The Department of Medicine offers a three year program in which all osteopathic residents have continuing and progressive responsibility for the care of the patients. This program is designed to train young physicians to be excellent osteopathic internists. Graduates of our program become primary care physicians, enter subspecialty training positions, or become hospitalists. Graduates of the program are required to take both osteopathic and allopathic certification exams.
Research requirements. All residents must attend a one-semester research methods class during their first year, attend journal club twice a month and present twice a year, complete a prospective research study, write a manuscript in a publishable format, and present at both the Seton Hall University and University of New England College of Osteopathic Medicine annual research forums.
Post Graduate Year One – (OGME – 1R)
First year osteopathic interns spend 7 months in internal medicine including one month in cardiology and one month in the intensive care unit. The resident will complete one month of Ambulatory Internal Medicine. The remainder of the first year will include essential rotating experiences in general surgery, emergency medicine and obstetrics/gynecology. During the year the osteopathic trainee will spend one half day per week in the continuity internal medicine clinic. The resident will be assigned to a primary care clinician/educator who serves as a mentor over the three year program and is devoted to hands on teaching in this ambulatory setting. Each osteopathic intern has a variety of ambulatory and in-house duties, including taking patient histories and performing physical examinations. Interns are integrally involved in the daily management of their patients and perform procedures such as central venous pressure catheter insertions, lumbar punctures, thoracocentesis under supervision of their senior residents or attending physicians. In addition, the interns make rounds with senior residents and participate in daily formal teaching rounds with a faculty member.
Osteopathic interns will participate in bi-weekly osteopathic Journal Club where they will present critical reviews of topics and periodicals. The intern will also participate in a weekly board review course with the program director.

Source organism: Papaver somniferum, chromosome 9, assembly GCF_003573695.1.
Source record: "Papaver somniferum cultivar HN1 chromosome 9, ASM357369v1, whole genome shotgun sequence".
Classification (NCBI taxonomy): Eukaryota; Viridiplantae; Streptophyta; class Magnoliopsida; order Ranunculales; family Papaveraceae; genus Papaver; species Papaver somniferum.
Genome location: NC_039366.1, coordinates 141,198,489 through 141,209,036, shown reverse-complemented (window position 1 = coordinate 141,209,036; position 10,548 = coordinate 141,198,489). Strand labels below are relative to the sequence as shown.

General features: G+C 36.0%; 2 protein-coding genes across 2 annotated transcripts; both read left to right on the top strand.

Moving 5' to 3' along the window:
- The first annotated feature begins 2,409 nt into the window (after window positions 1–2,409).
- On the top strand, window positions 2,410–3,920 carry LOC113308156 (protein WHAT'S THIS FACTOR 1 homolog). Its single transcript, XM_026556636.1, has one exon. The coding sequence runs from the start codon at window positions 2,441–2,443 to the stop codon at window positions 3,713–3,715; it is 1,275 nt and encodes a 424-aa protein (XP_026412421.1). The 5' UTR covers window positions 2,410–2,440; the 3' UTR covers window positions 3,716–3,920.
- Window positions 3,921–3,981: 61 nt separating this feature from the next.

Post Graduate Year Two – (OGME – 2R)_
Second year osteopathic residents spend five months in general internal medicine, one month in critical care medicine, one month in neurology, two months in subspecialties, and one month in ambulatory medicine. During the second year residents will spend one half day per week in the continuity clinic. Second year residents are now team leaders on the out-patient and in-patient services. The residents learn the art of consultation in sub-specialty fields and clinics. Residents will care for patients in a number of settings, including managed care, that are very similar to those in which most future practitioners will work.
Post Graduate Year Three – (OGME -3R)
Third year osteopathic residents spend three months in general internal medicine, five months in subspecialties, one month of CCU, one month in ambulatory specialties, and one month of an elective service. Third year residents will spend one half-day per week in the continuity clinic. The third year of residency places the greatest emphasis on developing cognitive skills and judgmental ability. For the three months that residents serve in general internal medicine, they serve as leaders of teams which include junior residents and medical students. While learning to provide truly comprehensive care for their patients, trainees will feel increasingly confident and comfortable in their clinical skills. Third year residents will be given an opportunity to train in flexible sigmoidscopies for preventative screening, punch skin biopsies, articular injections, pre-operative consultation and to acquire proficiency in office gynecology, treatment of anxiety disorders and depression, smoking cessation, counseling techniques and stress management. Third year residents experience diverse practice settings in a private physician's office, hospital based continuity clinics, family care centers, and at a center for indigent and homeless people.